Clashes at Nursing Homes Not Uncommon
20 percent of residents affected over 1-month period, study found
By Amy Norton
MONDAY, June 13, 2016 (HealthDay News) -- Many elderly adults in nursing homes face aggressive or disturbing behavior from their fellow residents, a new study suggests.
The study found that one in five nursing home residents had been involved in an incident with a fellow resident within the past month.
Most often that meant a verbal altercation, with a resident yelling or cursing at another. But some seniors were involved in physical scuffles, and some experienced inappropriate sexual behavior, the study found.
Dr. Lisa Gibbs, a geriatrics specialist who was not involved in the study, called the findings "enlightening" and "something we need to be talking about."
"In nursing homes, we put a lot of focus on residents' medical conditions," said Gibbs, who is chief of geriatrics and gerontology at the University of California, Irvine.
"We've worked on areas like reducing medical errors, and preventing falls and pressure sores [on the skin]," Gibbs said. "And all of that is important. But we can also reduce the prevalence of this kind of mistreatment."
The study included 10 randomly selected New York state nursing homes. The researchers collected information on resident-to-resident "mistreatment" through interviews with residents and staff, chart reviews and direct observation.
Of more than 2,000 residents, about 20 percent had been involved in at least one incident within the past month, the findings showed. Men and women were equally affected.
Just over 9 percent of residents had gotten into a verbal clash, while about 5 percent had been in a physical incident, including hitting and pushing. About 4 percent had an "invasion of privacy" issue, and 0.6 percent experienced a sexual incident, such as inappropriate touching, the investigators found.
However, no one is blaming residents themselves.
Often, nursing home residents are in some stage of dementia. Even when that's not the case, they may be suffering from anxiety or depression, Gibbs pointed out.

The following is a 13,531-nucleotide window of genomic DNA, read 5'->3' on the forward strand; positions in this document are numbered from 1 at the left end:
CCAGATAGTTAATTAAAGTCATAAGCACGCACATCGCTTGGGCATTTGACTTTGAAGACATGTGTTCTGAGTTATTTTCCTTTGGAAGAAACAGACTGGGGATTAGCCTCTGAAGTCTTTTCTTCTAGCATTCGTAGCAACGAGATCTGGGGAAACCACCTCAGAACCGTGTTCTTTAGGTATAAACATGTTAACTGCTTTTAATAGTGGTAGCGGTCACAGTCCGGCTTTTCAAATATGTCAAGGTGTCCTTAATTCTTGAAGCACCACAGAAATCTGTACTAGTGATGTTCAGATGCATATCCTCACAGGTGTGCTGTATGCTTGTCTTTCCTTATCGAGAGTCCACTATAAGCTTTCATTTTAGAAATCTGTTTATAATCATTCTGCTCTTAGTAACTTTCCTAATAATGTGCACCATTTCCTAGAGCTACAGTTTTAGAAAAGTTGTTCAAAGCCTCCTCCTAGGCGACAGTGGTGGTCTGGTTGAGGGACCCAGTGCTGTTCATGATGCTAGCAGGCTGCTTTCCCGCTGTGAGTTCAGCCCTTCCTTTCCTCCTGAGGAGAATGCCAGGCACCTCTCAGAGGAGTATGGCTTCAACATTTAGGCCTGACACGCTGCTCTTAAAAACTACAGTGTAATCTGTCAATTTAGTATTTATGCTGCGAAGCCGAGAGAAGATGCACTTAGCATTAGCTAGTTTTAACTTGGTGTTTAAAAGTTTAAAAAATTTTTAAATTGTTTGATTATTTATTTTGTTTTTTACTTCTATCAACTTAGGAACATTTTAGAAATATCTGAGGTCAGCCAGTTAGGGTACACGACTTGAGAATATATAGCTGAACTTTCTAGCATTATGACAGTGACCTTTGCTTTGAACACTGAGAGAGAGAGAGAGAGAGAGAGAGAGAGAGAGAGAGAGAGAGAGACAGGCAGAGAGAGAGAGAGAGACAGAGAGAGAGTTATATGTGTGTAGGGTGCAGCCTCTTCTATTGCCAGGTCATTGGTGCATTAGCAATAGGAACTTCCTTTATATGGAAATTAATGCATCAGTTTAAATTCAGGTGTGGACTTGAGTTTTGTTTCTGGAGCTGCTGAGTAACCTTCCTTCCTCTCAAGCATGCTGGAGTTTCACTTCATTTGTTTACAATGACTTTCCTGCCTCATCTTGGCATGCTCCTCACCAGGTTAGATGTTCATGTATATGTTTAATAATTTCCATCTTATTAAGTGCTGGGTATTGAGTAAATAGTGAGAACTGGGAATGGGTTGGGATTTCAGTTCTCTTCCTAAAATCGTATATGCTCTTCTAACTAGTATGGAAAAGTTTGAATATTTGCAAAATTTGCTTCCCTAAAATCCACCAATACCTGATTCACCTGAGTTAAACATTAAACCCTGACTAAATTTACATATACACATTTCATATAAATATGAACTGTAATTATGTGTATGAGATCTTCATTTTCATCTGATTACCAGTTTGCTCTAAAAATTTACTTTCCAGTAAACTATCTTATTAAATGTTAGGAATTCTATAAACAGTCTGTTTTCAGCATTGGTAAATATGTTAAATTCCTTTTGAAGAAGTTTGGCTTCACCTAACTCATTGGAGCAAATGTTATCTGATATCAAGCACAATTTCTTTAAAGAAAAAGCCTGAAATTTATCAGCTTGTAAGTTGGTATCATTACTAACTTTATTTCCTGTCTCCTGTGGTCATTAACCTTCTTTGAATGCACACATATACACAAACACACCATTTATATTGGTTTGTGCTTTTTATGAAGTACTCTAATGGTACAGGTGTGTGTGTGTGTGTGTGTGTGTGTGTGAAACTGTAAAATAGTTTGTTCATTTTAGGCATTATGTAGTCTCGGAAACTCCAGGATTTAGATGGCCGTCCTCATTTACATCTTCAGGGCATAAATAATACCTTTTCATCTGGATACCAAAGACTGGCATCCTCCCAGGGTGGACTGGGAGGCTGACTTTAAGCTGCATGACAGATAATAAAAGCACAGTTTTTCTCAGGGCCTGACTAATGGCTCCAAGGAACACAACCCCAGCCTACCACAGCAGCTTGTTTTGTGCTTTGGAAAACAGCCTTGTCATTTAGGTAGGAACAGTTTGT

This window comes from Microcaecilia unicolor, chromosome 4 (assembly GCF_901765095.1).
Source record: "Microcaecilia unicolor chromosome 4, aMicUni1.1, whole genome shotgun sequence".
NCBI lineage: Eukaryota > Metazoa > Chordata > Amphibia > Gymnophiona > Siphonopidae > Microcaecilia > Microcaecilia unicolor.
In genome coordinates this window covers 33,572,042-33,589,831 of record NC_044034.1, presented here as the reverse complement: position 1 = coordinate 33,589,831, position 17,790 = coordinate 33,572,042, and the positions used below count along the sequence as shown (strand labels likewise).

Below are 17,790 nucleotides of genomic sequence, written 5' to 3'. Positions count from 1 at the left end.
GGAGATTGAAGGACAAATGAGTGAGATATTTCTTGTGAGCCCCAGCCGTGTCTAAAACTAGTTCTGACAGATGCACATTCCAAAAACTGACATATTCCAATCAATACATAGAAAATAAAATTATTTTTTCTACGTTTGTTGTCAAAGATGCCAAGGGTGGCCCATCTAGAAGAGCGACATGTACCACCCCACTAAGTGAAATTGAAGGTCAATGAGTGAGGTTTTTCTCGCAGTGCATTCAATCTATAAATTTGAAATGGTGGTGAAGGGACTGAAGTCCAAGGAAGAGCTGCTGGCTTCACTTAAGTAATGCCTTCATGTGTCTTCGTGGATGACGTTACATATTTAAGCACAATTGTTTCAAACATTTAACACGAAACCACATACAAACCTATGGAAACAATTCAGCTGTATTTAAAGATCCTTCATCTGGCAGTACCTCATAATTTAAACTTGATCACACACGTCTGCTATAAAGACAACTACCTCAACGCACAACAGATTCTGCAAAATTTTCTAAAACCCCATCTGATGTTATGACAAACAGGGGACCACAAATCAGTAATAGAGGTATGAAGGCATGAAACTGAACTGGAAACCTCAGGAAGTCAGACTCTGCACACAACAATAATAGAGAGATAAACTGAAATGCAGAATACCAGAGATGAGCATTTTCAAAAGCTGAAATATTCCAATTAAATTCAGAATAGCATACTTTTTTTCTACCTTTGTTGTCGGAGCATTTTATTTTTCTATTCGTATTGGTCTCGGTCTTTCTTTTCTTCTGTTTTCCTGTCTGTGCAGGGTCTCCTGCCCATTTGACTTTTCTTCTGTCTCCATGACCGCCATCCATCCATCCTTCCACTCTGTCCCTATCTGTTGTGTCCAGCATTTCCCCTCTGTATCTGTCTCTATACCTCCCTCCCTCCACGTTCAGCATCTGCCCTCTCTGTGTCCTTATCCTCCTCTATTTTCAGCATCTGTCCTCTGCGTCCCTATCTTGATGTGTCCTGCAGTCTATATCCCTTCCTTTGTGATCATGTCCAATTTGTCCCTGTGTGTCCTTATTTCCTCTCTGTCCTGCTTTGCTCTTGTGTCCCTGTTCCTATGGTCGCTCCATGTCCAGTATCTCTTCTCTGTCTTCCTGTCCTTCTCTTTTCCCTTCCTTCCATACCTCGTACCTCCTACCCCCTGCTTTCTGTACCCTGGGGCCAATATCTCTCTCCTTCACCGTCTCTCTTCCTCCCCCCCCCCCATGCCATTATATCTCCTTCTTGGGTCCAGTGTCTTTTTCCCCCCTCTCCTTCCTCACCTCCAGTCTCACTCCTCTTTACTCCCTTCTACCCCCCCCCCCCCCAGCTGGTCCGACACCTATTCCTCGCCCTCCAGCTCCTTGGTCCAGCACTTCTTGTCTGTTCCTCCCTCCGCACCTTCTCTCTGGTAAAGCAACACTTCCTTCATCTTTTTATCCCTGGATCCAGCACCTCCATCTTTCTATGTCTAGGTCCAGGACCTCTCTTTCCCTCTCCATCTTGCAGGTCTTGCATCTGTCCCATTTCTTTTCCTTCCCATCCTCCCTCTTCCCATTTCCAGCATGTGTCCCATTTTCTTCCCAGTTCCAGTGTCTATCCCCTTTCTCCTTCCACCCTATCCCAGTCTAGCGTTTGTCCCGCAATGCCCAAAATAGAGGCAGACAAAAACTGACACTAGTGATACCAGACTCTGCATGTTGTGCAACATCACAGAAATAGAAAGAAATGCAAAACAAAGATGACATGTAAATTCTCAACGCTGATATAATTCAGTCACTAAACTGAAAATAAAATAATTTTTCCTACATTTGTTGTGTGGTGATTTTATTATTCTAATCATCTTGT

The study did find that incidents were more common in nursing homes' dementia units. On the other hand, one-quarter of residents with no dementia symptoms were involved in at least one incident.
"Nursing homes need to pay attention to this, and implement humane and respectful ways of dealing with it," said Dr. Laura Mosqueda, another geriatrics specialist who reviewed the study.
One way is to identify residents who seem to be having issues with each other, and limit their interactions, according to Mosqueda, who directs the National Center on Elder Abuse at the University of Southern California, in Los Angeles.
Evaluating residents' mental health -- including symptoms of anxiety and depression -- is also key, Mosqueda said.
Gibbs agreed, and pointed to other issues, too. "Maybe they're in pain, or dealing with loss of function -- and loss of the life that they knew," she said.
Part of the solution to the problem, according to Gibbs, is to "understand each resident as a whole person."
And, Mosqueda noted, it's not clear how staff training fits into the picture. "Are staff trained to intervene appropriately? Are they even recognizing it? If this is behavior you see all the time, you might think it's normal," she suggested.
But one study finding does give some context: Incidents were more common in units with relatively fewer certified nursing assistants -- the staff who are responsible for residents' daily care.
"That may be a sign of systemic neglect in the nursing home," Mosqueda said.
She and Gibbs offered similar advice to families with a loved one in a nursing home: Visit regularly and observe what's going on, including in common areas. And note whether staff members are observant, as well.
If you think there is an issue, Mosqueda said, you can talk to the nursing home administration, or contact the local long-term care ombudsman. Ombudsmen are certified advocates who can help resolve issues between residents (or their families) and long-term care facilities.
"If you contact the ombudsman," Mosqueda said, "an independent eye will come in [to the nursing home] and check things out."
Gibbs said it's also important for nursing homes to offer residents daily activities that keep them engaged and give them an outlet.
"We need to make sure they have rewarding interactions with other people," she said.
Researchers led by Dr. Mark Lachs, of Weill Cornell Medical College in New York City, reported the findings online June 13 in the Annals of Internal Medicine.
The U.S. National Institute on Aging has advice on choosing a nursing home.
SOURCES: Lisa Gibbs, M.D., chief, geriatrics and gerontology, University of California, Irvine; Laura Mosqueda, M.D., director, National Center on Elder Abuse, University of Southern California, Los Angeles; June 13, 2016, Annals of Internal Medicine, online
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